Facebook is amazing. I befriended a friend recently, only to discover he's dead
Michael Harding: For days I tried to remember his face
'There is no end to the mystery of Facebook.'
I was sitting on a bench opposite the library in Trinity College when a voice spoke my name. I turned to look but saw not a man of my own age, but rather a boy, as he was back then, young and slender, when we first met at a college party in 1975. He was studying at Trinity and I was teaching in west Cavan.
“Where does the time go?” I said to him, because passing time is a mystery to me, like the vanishing of birds beneath a magician’s cloak.
He came to visit me once because he was studying anthropology and west Cavan fitted his perception of a rural community; a place where people lived by the seasons and were not governed by any clock.
“Is that the time?” someone would ask in the middle of the night, staring at the clock that sat like Napoleon’s hat on the mantelpiece above the range while we ate sandwiches and drank mugs of tea to sober up at three in the morning.
“Is that the time?”
As if time was merely an opinion and not a solid fact.
The mountain seemed exotic to my scholar friend; particularly my tiny cottage with its flagstone floor and the black range belching puffs of smoke into the kitchen whenever a gust of wind came down the chimney.
He wasn’t impressed. He was horrified. So I gave him the bed and I took the sofa.
“But the bed is damp,” he said. And I couldn’t deny it. We swapped, and he took the sofa beside the range for the rest of the night.
The next morning there was a knock on the door.
He was in a sleeping bag, and a neighbour woman had decided to pay us a morning visit.
He wasn’t expecting a woman so he didn’t put on any clothes before opening wide the door and my neighbour was forced to endure the sight of all his glorious manhood dangling between his legs.
“Jesus, Mary, and Saint Joseph,” she exclaimed as she turned on her heel, about to flee.
His face returned by accident, as I sat on a bench in Trinity College
But I rushed out, and called her name, and inquired what she had in her hands.
“Fadge,” she said, still wary of the feral boy who had now retreated to the shadows of the kitchen.
“I thought you might be hungry,” she said, her eyes flitting from me to the figure of the young scholar in the darkness behind me.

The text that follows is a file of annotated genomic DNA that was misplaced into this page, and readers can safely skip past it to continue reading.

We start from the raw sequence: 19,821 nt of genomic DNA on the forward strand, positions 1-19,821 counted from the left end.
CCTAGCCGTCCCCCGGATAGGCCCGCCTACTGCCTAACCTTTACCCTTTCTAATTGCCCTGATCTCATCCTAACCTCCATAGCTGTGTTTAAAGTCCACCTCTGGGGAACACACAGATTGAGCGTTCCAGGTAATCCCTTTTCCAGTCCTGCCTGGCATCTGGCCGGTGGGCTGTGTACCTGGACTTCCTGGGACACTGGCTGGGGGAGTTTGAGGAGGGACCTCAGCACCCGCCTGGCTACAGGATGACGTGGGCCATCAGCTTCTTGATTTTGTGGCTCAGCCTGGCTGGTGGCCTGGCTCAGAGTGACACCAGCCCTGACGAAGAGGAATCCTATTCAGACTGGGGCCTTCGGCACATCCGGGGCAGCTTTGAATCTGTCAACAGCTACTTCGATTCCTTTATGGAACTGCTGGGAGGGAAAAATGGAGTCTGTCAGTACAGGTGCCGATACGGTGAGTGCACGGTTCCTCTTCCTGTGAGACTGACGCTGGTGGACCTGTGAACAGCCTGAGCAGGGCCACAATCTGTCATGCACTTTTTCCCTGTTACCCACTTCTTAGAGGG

“What’s fadge?” he wondered.
“It’s a word we have for homemade bread,” I explained.
It was hardly more than 8am.
“You must have been baking early,” I suggested.
“I never notice the time,” she replied, but agreed that if the anthropologist put on a trousers she would come in for tea and sample the loaf with us.
“That is bully fadge,” I declared as the butter melted into a fat slice on my plate and we all supped mugs of hot tea.
“Will you not have a bit, a hogdie?” she inquired at last of the Trinity scholar, as if she were talking to her own child.
We laughed about those phrases afterwards. “Bully” meaning good.
“Fadge” meaning homemade bread.
“A hodgie” being a term of endearment for one’s beloved. And the fact that my neighbour didn’t bother with clocks.
“It’s because she lives beyond the perimeter of the urban world,” I suggested.
He disagreed. “It’s because she is young,” he said. “Time only worries old people, who have no time left.”
I always hoped to find him again after he went to America, or at least his address, so that I could send him a Christmas card.
But Facebook is amazing. I accidentally befriended a mutual friend recently, only to discover that he died a few years ago. For days I tried to remember his face, wondering where the time had gone and then his face returned by accident, as I sat on a bench in Trinity College. And I saw him again in his lovely big anorak, his blue jeans, and white runners, and his icy blue eyes as they shone like diamonds, in a dark kitchen all those years ago; as real as if he were standing before me, and not annihilated in the flames of an American crematorium.
Trinity is still the same. Old buildings and trees, and quadrangles of green lawn. And young scholars loitering on the benches; fingering their smart phones, and idling the time, like a flock of geese at a gable wall. It’s well for them, I heard a ghost whisper, because for the moment, they still have all the time in the world.